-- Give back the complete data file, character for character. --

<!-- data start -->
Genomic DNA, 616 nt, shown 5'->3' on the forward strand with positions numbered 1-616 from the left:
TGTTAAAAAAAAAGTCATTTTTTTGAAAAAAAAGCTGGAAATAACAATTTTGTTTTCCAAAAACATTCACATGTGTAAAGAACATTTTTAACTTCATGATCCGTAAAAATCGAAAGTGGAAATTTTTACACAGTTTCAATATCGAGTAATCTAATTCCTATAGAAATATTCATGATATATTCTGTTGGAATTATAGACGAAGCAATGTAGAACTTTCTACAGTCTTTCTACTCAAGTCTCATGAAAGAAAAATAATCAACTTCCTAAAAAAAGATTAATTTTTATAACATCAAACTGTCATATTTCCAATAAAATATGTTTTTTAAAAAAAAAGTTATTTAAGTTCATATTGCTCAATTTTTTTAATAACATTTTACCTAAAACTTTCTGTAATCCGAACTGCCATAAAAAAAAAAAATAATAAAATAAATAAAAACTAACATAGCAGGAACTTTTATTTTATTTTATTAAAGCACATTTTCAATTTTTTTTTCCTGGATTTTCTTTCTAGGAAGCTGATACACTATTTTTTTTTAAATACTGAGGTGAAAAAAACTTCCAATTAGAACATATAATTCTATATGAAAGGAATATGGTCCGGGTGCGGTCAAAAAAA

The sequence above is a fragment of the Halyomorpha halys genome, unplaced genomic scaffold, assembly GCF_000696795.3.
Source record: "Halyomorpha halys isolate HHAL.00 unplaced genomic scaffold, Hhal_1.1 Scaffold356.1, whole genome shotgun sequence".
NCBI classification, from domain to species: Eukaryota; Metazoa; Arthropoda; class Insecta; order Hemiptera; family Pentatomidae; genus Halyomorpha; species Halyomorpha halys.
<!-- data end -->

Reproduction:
Genomic DNA, 616 nt, shown 5'->3' on the forward strand with positions numbered 1-616 from the left:
TGTTAAAAAAAAAGTCATTTTTTTGAAAAAAAAGCTGGAAATAACAATTTTGTTTTCCAAAAACATTCACATGTGTAAAGAACATTTTTAACTTCATGATCCGTAAAAATCGAAAGTGGAAATTTTTACACAGTTTCAATATCGAGTAATCTAATTCCTATAGAAATATTCATGATATATTCTGTTGGAATTATAGACGAAGCAATGTAGAACTTTCTACAGTCTTTCTACTCAAGTCTCATGAAAGAAAAATAATCAACTTCCTAAAAAAAGATTAATTTTTATAACATCAAACTGTCATATTTCCAATAAAATATGTTTTTTAAAAAAAAAGTTATTTAAGTTCATATTGCTCAATTTTTTTAATAACATTTTACCTAAAACTTTCTGTAATCCGAACTGCCATAAAAAAAAAAAATAATAAAATAAATAAAAACTAACATAGCAGGAACTTTTATTTTATTTTATTAAAGCACATTTTCAATTTTTTTTTCCTGGATTTTCTTTCTAGGAAGCTGATACACTATTTTTTTTTAAATACTGAGGTGAAAAAAACTTCCAATTAGAACATATAATTCTATATGAAAGGAATATGGTCCGGGTGCGGTCAAAAAAA

The sequence above is a fragment of the Halyomorpha halys genome, unplaced genomic scaffold, assembly GCF_000696795.3.
Source record: "Halyomorpha halys isolate HHAL.00 unplaced genomic scaffold, Hhal_1.1 Scaffold356.1, whole genome shotgun sequence".
NCBI classification, from domain to species: Eukaryota; Metazoa; Arthropoda; class Insecta; order Hemiptera; family Pentatomidae; genus Halyomorpha; species Halyomorpha halys.